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Examining Land Management Policies in the Brazilian Amazon
There is enough land in the Amazon region to satisfy Brazilian society's demands for economic development, environmental management of a resource base of global importance and the challenges of agrarian reform. Yet Brazil has been unable to create a fully coherent and manageable land policy and administration system for the region which permits sustainable development goals to be achieved while reconciling special interests and uses. Instead, resource waste, private appropriation of the public domain and social conflict have characterized land relations in the region.
As the region becomes increasingly accessible for a variety of economic activities, and more central to Brazil's economy, the resolution of the land questions looms large as a foundational element for reconciling and ordering economic development, resource management and social priorities. A better understanding of the dynamics of land grabbing and land speculation as well as of the impact of current policies and of the institutions mandated to implement them could help to influence and design new policies to better manage the race for property rights in the Amazon.
Along with other donors, PROFOR helped finance a study focusing on land management policies in the Brazilian Amazon. The study was conducted by Malcolm Childress, Senior Land Administration Specialist at the World Bank.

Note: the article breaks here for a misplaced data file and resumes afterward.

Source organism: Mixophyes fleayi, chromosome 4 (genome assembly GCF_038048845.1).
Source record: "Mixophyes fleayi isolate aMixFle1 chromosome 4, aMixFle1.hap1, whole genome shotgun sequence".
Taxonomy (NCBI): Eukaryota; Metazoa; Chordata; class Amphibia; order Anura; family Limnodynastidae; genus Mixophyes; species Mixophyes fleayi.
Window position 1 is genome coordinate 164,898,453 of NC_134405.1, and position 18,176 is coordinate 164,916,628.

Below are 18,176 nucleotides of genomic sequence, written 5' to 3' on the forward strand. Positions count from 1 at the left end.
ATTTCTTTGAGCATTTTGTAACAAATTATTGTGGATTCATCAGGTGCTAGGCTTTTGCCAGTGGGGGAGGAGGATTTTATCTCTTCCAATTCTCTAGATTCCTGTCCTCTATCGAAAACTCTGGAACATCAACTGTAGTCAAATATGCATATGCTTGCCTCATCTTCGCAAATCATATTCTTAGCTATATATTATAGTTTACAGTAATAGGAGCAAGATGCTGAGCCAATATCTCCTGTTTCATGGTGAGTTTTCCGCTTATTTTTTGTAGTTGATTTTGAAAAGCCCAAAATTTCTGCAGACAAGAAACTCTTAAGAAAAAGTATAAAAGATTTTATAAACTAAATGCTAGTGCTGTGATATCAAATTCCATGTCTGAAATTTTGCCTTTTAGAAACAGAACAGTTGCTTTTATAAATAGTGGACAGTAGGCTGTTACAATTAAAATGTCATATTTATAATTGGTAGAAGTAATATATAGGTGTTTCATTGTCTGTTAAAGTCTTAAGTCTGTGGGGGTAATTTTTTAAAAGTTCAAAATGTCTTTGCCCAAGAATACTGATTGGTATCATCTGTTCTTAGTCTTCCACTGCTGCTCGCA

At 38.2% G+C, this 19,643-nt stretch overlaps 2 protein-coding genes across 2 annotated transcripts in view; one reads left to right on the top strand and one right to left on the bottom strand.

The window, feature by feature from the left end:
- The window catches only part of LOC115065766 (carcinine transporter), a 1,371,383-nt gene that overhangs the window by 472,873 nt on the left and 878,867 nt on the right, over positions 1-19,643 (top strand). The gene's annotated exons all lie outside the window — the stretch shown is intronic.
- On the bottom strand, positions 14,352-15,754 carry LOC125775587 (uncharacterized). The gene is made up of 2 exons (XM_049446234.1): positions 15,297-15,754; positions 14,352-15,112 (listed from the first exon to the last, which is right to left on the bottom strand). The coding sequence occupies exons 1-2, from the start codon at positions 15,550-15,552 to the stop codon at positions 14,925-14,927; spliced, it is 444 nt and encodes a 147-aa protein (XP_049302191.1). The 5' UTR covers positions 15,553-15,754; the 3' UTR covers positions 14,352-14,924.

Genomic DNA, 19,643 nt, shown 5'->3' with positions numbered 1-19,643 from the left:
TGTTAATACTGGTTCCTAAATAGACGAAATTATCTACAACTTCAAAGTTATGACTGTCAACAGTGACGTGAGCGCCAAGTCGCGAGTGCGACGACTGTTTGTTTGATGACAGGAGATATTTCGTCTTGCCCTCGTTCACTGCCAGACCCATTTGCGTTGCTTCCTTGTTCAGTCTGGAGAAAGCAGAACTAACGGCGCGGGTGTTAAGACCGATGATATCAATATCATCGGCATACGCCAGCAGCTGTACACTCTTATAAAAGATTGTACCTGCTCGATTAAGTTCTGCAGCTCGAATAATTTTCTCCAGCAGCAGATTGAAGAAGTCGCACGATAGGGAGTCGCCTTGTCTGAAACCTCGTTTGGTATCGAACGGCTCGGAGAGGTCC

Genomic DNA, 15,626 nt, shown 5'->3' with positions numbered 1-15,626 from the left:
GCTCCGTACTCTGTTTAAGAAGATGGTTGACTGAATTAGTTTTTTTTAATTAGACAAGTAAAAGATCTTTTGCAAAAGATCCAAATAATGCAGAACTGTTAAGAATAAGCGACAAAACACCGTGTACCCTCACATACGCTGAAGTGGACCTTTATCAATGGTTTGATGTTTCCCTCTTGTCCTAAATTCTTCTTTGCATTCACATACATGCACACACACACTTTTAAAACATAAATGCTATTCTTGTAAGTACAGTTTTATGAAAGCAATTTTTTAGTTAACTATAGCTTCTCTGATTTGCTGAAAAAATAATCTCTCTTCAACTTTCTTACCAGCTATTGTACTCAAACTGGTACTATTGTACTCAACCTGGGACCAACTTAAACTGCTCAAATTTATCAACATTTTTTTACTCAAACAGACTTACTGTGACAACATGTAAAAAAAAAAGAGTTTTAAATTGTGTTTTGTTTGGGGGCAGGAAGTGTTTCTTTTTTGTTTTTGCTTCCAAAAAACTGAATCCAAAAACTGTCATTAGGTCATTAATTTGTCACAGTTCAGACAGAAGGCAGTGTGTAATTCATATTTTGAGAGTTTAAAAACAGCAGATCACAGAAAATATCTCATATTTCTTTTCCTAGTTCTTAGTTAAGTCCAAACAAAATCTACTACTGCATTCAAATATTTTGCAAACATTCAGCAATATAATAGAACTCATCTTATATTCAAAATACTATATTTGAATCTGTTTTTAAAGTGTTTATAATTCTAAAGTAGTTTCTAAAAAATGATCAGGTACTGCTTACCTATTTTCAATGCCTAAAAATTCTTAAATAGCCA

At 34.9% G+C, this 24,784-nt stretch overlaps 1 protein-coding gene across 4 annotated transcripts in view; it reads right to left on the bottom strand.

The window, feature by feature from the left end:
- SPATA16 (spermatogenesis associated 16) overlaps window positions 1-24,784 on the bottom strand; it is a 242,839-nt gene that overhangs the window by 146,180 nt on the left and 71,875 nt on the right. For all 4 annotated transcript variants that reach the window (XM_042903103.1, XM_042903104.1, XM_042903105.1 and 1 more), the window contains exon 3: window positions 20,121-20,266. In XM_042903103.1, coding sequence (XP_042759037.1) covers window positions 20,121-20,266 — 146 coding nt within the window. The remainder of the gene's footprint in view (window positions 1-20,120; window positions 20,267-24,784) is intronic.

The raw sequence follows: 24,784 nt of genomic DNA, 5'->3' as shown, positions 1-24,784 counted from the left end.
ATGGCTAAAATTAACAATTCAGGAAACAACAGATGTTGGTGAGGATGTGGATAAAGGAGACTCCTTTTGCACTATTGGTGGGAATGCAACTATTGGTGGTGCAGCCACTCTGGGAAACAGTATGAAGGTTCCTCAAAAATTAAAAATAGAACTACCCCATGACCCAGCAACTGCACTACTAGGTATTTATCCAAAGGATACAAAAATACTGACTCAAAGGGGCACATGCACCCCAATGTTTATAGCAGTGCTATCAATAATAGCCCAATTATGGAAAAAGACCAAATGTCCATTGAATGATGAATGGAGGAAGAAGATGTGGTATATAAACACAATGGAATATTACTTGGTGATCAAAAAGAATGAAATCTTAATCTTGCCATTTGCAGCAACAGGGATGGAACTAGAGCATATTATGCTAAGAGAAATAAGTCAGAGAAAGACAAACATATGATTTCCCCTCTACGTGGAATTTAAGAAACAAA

The study revealed that large-scale users, agrarian reformists, conservation interests, and others are racing to claim property rights in the Amazon. With illegal occupation, fraudulent and inconsistent land records, and flawed land laws, the resulting land administration is chaotic. Some actions have begun to bring more order to land administration. An effort to re-inspect and document land records, called recadastre, has uncovered illegal occupation, but is incomplete. Creation of new protected areas has slowed illegal occupation, however these areas still face threats of encroachment. And other factors contribute to the problem: the federal budget process gives land administration low priority and inconsistent support, with predictable results.
The study suggested the creation of a new social and political pact to reform land administration. The reformed system of administration would seek to reclaim illegally occupied lands, rationally identify and allocate lands suitable for agrarian reform, recognize and regularize rights of good-faith occupiers, and expand and consolidate protected areas. The pact would lead to local agreements among a broad range of interest groups and officials, backed by federal enforcement. The goal would be a fair, transparent, and workable allocation, recorded in a multipurpose land information system.
Some of the study's recommendations were reflected in a land regularization program which has brought more order in the Amazon.
Author : Malcolm Childress, Senior Land Administration Specialist at the World Bank
Last Updated : 02-24-2017